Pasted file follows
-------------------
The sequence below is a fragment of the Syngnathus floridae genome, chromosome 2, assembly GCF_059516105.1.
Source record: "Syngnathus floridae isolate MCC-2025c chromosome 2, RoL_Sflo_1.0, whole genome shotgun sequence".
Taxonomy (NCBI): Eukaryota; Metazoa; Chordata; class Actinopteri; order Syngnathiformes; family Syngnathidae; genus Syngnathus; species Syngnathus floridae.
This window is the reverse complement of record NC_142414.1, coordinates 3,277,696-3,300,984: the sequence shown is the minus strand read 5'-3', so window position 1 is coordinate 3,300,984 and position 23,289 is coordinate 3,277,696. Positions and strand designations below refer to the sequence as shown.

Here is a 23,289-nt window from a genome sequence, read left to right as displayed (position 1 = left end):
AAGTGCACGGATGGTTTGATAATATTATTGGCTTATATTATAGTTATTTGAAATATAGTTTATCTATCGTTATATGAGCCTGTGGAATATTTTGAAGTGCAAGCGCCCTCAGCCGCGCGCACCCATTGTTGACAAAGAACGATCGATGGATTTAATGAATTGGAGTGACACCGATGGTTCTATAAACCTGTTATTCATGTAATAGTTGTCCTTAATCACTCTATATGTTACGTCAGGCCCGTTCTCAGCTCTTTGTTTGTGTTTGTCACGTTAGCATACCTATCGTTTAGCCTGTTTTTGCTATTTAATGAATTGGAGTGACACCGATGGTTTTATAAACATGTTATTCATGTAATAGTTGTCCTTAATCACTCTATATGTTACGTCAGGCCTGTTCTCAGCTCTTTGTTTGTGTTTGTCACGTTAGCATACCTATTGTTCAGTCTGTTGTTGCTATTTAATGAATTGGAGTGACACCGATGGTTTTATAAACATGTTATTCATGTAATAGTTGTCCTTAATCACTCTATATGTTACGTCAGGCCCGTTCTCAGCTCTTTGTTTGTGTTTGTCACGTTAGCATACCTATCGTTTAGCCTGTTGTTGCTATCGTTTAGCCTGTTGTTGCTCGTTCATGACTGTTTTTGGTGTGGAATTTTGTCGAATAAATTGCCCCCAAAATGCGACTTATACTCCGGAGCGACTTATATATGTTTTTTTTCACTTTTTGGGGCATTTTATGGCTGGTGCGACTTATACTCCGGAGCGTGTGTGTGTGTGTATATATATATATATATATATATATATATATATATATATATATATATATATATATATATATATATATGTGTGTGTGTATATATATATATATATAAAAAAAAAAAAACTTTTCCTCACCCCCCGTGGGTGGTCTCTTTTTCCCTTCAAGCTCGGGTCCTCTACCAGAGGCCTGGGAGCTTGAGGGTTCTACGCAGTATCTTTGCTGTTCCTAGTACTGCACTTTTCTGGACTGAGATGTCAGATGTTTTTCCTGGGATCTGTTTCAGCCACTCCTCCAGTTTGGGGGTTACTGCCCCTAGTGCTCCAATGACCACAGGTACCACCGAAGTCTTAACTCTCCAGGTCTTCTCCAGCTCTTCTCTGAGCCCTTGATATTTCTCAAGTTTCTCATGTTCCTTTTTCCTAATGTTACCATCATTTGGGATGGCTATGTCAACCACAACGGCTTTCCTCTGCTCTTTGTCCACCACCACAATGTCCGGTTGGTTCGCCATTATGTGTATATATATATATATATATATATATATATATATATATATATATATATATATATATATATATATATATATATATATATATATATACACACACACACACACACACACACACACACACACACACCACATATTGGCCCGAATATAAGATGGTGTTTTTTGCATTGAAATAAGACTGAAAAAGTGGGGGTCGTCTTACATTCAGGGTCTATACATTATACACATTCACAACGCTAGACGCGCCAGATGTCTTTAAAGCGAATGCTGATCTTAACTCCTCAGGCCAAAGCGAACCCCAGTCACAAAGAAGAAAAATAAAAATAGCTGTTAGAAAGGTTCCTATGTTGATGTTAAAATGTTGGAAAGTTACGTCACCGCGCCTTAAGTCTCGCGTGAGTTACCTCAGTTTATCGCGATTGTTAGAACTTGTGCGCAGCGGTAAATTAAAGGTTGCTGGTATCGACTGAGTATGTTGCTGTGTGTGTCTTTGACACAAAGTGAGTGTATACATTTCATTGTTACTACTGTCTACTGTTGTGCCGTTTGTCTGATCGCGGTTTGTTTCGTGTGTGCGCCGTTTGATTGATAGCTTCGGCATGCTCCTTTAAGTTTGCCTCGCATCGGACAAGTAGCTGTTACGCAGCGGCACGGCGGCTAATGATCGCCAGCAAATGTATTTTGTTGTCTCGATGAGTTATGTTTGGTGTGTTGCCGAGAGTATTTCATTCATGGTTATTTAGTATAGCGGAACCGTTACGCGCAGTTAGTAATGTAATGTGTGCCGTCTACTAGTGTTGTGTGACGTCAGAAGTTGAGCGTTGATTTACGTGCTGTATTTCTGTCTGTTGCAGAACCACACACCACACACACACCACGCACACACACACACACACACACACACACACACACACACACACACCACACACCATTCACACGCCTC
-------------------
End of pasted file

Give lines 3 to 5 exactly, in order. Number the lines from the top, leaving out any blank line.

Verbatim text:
Taxonomy (NCBI): Eukaryota; Metazoa; Chordata; class Actinopteri; order Syngnathiformes; family Syngnathidae; genus Syngnathus; species Syngnathus floridae.
This window is the reverse complement of record NC_142414.1, coordinates 3,277,696-3,300,984: the sequence shown is the minus strand read 5'-3', so window position 1 is coordinate 3,300,984 and position 23,289 is coordinate 3,277,696. Positions and strand designations below refer to the sequence as shown.

Here is a 23,289-nt window from a genome sequence, read left to right as displayed (position 1 = left end):